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POD and Self-Publishing

Ah patience, my friend. I have about a million writers I want you to meet.

Patience is the most effective way to negotiate the maddening world of writing and publishing.

Self-publishing, for instance, is not something to throw yourself into even if you have a great book or story to tell. Be excited, certainly, but then begin that process of due diligence and check out the necessary steps you must pass through to execute the deed successfully.

The phenomenal growth of print-on-demand (POD) publishing indicates a very strong market of writers who want to get published. It may directly challenge the traditional print system in the years to come but that is for the future to find out.

I have some ornery opinions about it at The Digital Writer.

Is it merely vanity publishing spelled differently? It can turn out that way. A writer needs to assess the material she has and make strategic decisions on whether to try and publish it through traditional channels or do it herself. If you are going to publish through regular channels you still need to do a lot of preparation like researching publishers and agents, preparing book proposals, establishing some idea of how the book will be marketed, and so forth. There are horror stories in traditional as well as self-publishing.

"Personal publishing and short-run production of books aimed at specialized target audiences are among the fastest-growing parts of the book publishing market, according to Frank Romano, a printing industry expert and professor emeritus at Rochester Institute of Technology. "Approximately 30 percent of book titles are now printed in quantities less than 100, and that could reach 50 percent by 2010, Romano points out."

From Business Wire 9/13/05

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Are you ready to do some of the following tasks?

  • Editing
  • Designing the cover of the book.
  • Getting an ISBN
  • Copyright registration
  • Library of Congress card number
  • Bar code
  • Prepare a marketing plan with names and numbers of all possible connections that will help you promote the book.
  • Fulfill orders that may come in.

Remember that mistakes in self-publishing can leave a lot of good intentions in the dust as precious money and time trickle down into the good Earth.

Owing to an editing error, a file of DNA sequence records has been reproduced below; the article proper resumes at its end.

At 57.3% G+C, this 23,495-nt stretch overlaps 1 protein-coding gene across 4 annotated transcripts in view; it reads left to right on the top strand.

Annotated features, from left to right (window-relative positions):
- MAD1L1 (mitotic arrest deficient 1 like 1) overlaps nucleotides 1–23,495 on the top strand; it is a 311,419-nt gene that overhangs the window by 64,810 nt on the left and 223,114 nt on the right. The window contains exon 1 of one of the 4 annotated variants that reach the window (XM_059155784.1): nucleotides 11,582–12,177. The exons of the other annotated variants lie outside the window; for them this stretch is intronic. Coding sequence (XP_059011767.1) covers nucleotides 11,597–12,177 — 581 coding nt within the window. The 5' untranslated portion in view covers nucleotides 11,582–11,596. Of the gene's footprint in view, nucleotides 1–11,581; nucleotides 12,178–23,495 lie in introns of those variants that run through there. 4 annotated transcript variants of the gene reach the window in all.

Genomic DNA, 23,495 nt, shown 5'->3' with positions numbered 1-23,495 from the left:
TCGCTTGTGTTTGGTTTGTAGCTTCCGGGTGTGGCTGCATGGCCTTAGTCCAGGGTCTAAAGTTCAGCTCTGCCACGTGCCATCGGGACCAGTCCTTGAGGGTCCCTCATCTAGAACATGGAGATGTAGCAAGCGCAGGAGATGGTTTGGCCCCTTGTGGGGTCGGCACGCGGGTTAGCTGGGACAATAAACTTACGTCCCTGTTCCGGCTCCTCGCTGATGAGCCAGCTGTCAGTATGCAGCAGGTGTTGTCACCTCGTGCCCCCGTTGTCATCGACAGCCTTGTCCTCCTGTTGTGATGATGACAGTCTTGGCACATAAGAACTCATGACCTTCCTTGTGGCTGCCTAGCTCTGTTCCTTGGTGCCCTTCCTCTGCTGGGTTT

So, be prepared.

Tools and technology are just that. The intention of the mind and spirit using those tools is the key.

A skeptic will say that POD is useless because one person can't possibly do all the things a publisher can do unless the writer spends the same type of money and expertise on promotion, production value, editing and the like. So why not allow the traditional publishing system sift out the good from the bad?

But that presupposes that a person would self-publish for the same reason a person would try and publish a book in mainstream publishing. There are many motives for writing and publishing. For instance, any literary writer who is innovative should do as much self-publishing as he can, as James Joyce did seventy years ago or so.

Another reason would be if you had an idea before the mainstream has caught up with it and need to fix the idea in some form and build on the idea. Self-publishing, in this case, would be the way to go.

It's becoming popular to write family histories, war tales, and cookbooks using self-publishing. It gets the ball rolling in the right direction. If the ball is picked up by another publisher great; if not, you have produced something of value.

And remember that, now, writers are operating in a system of many platforms. The platforms don't necessarily compete, though it feels like it at times. The platforms attract different audiences. Remember that.

Still, the very worst thing you can do is rush the book into print under the pulse of adrenaline that it will solve a multitude of personal dilemmas.

POD, especially, is a tempting route but you will be disappointed unless you have some marketing plan, do rigorous editing, and think about the cover before the last second.

The innovative writers of today are going to make it much easier for this new literary system to mature and get efficient. It will benefit writers and readers beyond anything imaginable.

The more I research this area, the more I see creative, intelligent people creating networks and seeding the new literary system in very interesting ways. It means that any new or creative idea struggling to survive in the market will have a greater chance of success.

Beyond that, a knowledge of self-publishing prepares the writer for a publishing career, traditional or not. Knowing what needs to happen to take a manuscript from a raw state to a finished one is an antidote to the ways and means a writer can get ripped off in the publishing world. Knowledge is power. It's ugly to see how many businesses exist because of the ignorance of people.

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P O D  R e s o u r c e s

ForeWord Magazine reviews independently published books
Lightning Source
Small publishers, artists, and writers network
OnDemand Book printers and eBook companies from John Kremer, self-publishing expert.
A self-publishing blog by Stephen Weber
Before going into POD I'd recommend listening to this podcast of interviews with some of the CEO's of POD publishers. Is it simply vanity publishing in new clothes? Well, all publishing is a kind of vanity, the question is what benefits do all the parties get.

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David Eide
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David Eide
copyright 2000-2005